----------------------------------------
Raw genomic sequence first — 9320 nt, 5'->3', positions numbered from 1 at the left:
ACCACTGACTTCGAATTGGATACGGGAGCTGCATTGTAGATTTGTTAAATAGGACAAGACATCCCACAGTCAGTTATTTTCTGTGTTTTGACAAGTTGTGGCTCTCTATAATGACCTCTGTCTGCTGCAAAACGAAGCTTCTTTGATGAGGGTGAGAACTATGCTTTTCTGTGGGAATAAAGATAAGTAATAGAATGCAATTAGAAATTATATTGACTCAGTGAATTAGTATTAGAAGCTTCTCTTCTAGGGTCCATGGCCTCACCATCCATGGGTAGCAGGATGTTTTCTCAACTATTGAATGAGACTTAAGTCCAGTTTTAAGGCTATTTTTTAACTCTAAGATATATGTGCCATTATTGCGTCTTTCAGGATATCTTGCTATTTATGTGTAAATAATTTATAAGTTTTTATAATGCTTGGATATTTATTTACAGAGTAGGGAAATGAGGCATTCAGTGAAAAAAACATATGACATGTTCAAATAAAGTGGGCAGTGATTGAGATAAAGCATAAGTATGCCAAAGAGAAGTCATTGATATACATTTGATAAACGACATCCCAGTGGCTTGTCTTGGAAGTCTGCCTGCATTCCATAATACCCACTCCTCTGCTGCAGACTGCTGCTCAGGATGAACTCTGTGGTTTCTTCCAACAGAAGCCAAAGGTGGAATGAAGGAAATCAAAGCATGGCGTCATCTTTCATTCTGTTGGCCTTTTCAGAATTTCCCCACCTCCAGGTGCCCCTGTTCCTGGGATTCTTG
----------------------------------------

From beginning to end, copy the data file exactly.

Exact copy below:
Raw genomic sequence first — 9320 nt, 5'->3', positions numbered from 1 at the left:
ACCACTGACTTCGAATTGGATACGGGAGCTGCATTGTAGATTTGTTAAATAGGACAAGACATCCCACAGTCAGTTATTTTCTGTGTTTTGACAAGTTGTGGCTCTCTATAATGACCTCTGTCTGCTGCAAAACGAAGCTTCTTTGATGAGGGTGAGAACTATGCTTTTCTGTGGGAATAAAGATAAGTAATAGAATGCAATTAGAAATTATATTGACTCAGTGAATTAGTATTAGAAGCTTCTCTTCTAGGGTCCATGGCCTCACCATCCATGGGTAGCAGGATGTTTTCTCAACTATTGAATGAGACTTAAGTCCAGTTTTAAGGCTATTTTTTAACTCTAAGATATATGTGCCATTATTGCGTCTTTCAGGATATCTTGCTATTTATGTGTAAATAATTTATAAGTTTTTATAATGCTTGGATATTTATTTACAGAGTAGGGAAATGAGGCATTCAGTGAAAAAAACATATGACATGTTCAAATAAAGTGGGCAGTGATTGAGATAAAGCATAAGTATGCCAAAGAGAAGTCATTGATATACATTTGATAAACGACATCCCAGTGGCTTGTCTTGGAAGTCTGCCTGCATTCCATAATACCCACTCCTCTGCTGCAGACTGCTGCTCAGGATGAACTCTGTGGTTTCTTCCAACAGAAGCCAAAGGTGGAATGAAGGAAATCAAAGCATGGCGTCATCTTTCATTCTGTTGGCCTTTTCAGAATTTCCCCACCTCCAGGTGCCCCTGTTCCTGGGATTCTTG